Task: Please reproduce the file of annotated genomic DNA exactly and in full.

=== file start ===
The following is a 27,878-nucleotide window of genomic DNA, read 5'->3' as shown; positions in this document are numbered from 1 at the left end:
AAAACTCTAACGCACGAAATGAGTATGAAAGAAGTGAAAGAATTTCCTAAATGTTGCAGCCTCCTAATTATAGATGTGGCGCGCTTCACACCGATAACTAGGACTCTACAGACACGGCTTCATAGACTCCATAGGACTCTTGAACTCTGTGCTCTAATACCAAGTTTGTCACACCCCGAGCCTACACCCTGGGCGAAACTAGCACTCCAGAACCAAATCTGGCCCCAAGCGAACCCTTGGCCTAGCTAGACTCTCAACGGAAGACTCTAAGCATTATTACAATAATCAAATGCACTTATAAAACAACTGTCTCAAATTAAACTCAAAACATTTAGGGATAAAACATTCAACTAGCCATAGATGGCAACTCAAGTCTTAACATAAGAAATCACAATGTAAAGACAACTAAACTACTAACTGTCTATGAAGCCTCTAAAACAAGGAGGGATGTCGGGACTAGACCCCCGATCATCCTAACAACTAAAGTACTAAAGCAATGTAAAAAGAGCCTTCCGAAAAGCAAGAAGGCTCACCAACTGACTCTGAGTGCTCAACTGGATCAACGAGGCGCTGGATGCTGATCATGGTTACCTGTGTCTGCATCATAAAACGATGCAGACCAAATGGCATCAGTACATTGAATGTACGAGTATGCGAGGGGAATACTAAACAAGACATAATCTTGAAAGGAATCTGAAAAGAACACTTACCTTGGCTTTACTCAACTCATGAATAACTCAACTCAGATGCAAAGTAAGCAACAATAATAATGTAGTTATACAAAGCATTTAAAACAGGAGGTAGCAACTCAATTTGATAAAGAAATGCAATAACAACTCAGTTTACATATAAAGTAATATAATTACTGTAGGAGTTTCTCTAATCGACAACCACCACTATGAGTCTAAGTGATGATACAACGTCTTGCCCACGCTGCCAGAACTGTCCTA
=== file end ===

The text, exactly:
The following is a 27,878-nucleotide window of genomic DNA, read 5'->3' as shown; positions in this document are numbered from 1 at the left end:
AAAACTCTAACGCACGAAATGAGTATGAAAGAAGTGAAAGAATTTCCTAAATGTTGCAGCCTCCTAATTATAGATGTGGCGCGCTTCACACCGATAACTAGGACTCTACAGACACGGCTTCATAGACTCCATAGGACTCTTGAACTCTGTGCTCTAATACCAAGTTTGTCACACCCCGAGCCTACACCCTGGGCGAAACTAGCACTCCAGAACCAAATCTGGCCCCAAGCGAACCCTTGGCCTAGCTAGACTCTCAACGGAAGACTCTAAGCATTATTACAATAATCAAATGCACTTATAAAACAACTGTCTCAAATTAAACTCAAAACATTTAGGGATAAAACATTCAACTAGCCATAGATGGCAACTCAAGTCTTAACATAAGAAATCACAATGTAAAGACAACTAAACTACTAACTGTCTATGAAGCCTCTAAAACAAGGAGGGATGTCGGGACTAGACCCCCGATCATCCTAACAACTAAAGTACTAAAGCAATGTAAAAAGAGCCTTCCGAAAAGCAAGAAGGCTCACCAACTGACTCTGAGTGCTCAACTGGATCAACGAGGCGCTGGATGCTGATCATGGTTACCTGTGTCTGCATCATAAAACGATGCAGACCAAATGGCATCAGTACATTGAATGTACGAGTATGCGAGGGGAATACTAAACAAGACATAATCTTGAAAGGAATCTGAAAAGAACACTTACCTTGGCTTTACTCAACTCATGAATAACTCAACTCAGATGCAAAGTAAGCAACAATAATAATGTAGTTATACAAAGCATTTAAAACAGGAGGTAGCAACTCAATTTGATAAAGAAATGCAATAACAACTCAGTTTACATATAAAGTAATATAATTACTGTAGGAGTTTCTCTAATCGACAACCACCACTATGAGTCTAAGTGATGATACAACGTCTTGCCCACGCTGCCAGAACTGTCCTA